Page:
Water is scarce. So why is it underpriced?

A drinking fountain in Rome. Image: Getty.

In the summer of 2017, for the first time in 2,000 years, Rome shut off its public water fountains. 

Since the first aqueduct transported water to public fountains at the ancient city’s cattle market, there has always been water to supply Rome’s fountains. Through centuries of wars, conflicts, revolutions and other human and natural catastrophes, the tradition of free fountain water in Rome has continued uninterrupted, until the devastating 2017 drought.  With farmers in the surrounding countryside facing over one million euros in agricultural damages, city authorities decided to stop the flow of water to Rome’s 2,800 public fountains.

The tradeoff that Rome faced – water for its fountains versus averting a catastrophic drought for farmers – is likely to occur again, as agricultural, municipal and industrial uses of water arise and climate change makes dwindling supplies even more variable. 

But this dilemma isn’t limited to Rome. For the entire globe, the era of plentiful water appears to be over.

Every year, water shortages affect more than one-third of the world’s population – around 2.5 billion people.  By 2030, water scarcity may displace as many as 700 million people worldwide. By 2050, more than half of the global population – and about half of global grain production – will be at risk due to water stress.

If water is valuable and scarce, why is it so poorly managed?

The problem is that our policies and institutions for managing water were developed when the resource was abundant, not scarce.  We continue to exploit freshwater as if it were limitless.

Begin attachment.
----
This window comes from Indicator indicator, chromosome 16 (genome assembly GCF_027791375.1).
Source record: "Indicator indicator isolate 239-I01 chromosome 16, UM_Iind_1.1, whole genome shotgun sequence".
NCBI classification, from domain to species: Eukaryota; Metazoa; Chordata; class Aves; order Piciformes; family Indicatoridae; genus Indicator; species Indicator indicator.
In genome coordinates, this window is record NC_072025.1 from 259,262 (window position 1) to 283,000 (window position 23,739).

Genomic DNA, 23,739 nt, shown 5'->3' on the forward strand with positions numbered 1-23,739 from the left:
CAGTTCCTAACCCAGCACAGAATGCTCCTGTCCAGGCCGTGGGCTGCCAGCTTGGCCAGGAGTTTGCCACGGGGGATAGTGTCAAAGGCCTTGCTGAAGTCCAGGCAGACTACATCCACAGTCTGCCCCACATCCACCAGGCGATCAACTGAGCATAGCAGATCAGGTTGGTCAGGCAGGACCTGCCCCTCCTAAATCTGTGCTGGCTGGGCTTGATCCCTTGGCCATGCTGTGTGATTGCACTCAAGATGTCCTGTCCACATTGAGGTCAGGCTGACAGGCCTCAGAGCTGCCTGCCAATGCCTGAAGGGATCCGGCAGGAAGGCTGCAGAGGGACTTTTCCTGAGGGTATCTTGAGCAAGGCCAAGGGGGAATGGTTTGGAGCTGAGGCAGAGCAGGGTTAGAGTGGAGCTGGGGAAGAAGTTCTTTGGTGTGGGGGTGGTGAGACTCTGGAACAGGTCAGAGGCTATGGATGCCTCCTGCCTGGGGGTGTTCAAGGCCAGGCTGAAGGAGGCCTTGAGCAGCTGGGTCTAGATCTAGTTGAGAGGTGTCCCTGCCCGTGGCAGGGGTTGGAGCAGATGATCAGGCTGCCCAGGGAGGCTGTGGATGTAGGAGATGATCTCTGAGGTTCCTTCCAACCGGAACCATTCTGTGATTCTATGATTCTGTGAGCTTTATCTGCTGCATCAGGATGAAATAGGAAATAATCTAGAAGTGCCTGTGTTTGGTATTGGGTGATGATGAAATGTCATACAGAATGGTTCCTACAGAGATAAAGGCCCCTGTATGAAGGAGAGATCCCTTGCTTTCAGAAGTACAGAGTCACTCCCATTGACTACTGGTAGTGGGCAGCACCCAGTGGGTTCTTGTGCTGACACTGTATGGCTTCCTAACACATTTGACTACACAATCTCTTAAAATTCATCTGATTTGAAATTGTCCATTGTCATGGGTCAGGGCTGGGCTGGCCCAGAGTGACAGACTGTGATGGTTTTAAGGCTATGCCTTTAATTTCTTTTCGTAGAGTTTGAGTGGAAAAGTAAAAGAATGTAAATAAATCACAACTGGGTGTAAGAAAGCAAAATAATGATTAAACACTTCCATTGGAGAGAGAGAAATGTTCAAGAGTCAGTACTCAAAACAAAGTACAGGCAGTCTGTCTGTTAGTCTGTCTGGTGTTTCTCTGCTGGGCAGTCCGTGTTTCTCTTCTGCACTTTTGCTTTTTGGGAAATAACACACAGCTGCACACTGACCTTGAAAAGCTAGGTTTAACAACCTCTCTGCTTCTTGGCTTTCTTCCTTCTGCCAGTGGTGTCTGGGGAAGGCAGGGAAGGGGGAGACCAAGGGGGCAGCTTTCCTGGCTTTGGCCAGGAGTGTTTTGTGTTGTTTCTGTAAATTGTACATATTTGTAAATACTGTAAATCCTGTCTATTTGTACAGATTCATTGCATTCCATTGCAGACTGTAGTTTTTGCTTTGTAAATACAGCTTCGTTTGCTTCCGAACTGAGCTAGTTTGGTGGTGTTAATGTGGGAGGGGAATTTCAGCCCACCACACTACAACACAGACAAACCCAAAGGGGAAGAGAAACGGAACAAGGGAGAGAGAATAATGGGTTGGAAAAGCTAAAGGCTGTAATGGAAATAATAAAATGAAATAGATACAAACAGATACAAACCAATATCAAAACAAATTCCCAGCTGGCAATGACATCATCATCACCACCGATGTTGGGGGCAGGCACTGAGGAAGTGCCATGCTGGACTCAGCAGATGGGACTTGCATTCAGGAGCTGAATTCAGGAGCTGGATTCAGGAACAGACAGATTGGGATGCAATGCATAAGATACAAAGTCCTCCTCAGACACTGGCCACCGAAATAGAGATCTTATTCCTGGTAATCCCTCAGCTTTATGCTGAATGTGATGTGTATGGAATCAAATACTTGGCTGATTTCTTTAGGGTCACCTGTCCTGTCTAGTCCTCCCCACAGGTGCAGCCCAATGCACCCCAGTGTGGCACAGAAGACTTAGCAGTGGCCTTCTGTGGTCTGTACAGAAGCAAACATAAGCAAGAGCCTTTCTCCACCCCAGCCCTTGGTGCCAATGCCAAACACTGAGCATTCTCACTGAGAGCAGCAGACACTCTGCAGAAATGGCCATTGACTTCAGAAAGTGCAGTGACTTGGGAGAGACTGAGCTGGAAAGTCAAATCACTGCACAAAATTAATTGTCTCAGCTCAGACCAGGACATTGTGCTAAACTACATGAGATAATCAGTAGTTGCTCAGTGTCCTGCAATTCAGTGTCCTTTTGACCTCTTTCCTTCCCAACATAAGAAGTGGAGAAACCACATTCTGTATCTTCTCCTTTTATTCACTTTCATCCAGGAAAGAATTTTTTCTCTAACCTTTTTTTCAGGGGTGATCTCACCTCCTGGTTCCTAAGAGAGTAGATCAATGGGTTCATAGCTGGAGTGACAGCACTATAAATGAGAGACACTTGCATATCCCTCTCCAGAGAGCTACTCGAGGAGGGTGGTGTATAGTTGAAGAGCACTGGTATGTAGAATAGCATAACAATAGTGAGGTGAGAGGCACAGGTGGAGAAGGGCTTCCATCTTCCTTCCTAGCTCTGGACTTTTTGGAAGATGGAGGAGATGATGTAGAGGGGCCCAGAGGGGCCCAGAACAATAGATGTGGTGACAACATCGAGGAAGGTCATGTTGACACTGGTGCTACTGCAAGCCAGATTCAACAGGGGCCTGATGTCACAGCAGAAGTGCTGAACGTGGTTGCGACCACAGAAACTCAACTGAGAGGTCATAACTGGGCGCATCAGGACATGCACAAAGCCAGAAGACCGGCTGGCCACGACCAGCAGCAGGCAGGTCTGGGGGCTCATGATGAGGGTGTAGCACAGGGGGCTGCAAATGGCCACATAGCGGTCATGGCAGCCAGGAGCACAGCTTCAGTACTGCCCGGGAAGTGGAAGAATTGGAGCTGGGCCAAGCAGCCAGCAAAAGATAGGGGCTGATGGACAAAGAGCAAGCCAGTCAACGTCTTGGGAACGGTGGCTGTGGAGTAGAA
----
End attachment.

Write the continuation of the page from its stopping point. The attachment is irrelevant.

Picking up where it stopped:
To find a way beyond this impasse, we must put an end to policies that underprice water and allow it to be used as if it was a plentiful resource. There are two approaches that could make a significant difference.


First we must allow markets for trading water to flourish.  Throughout the world, the predominant use of water is for irrigated agriculture, around 80% of all water withdrawals.  Yet, the fastest growing demands for water are for urban residential, commercial and industrial use. Because people in cities have less water, they are willing to pay much more for it than what it costs farmers to water their crops or pastures.

Through water markets, farmers could sell any excess water to other users, allowing both parties to gain. Urban users are able to pay lower prices and increase consumption. Farmers would have another revenue source, and because their water is now more valuable, they will squander less and conserve more.

Already, many regions and localities are experimenting with various water trading schemes.  In some places, farmers sell all or part of their water rights; in others, they lease their water over one or multiple years.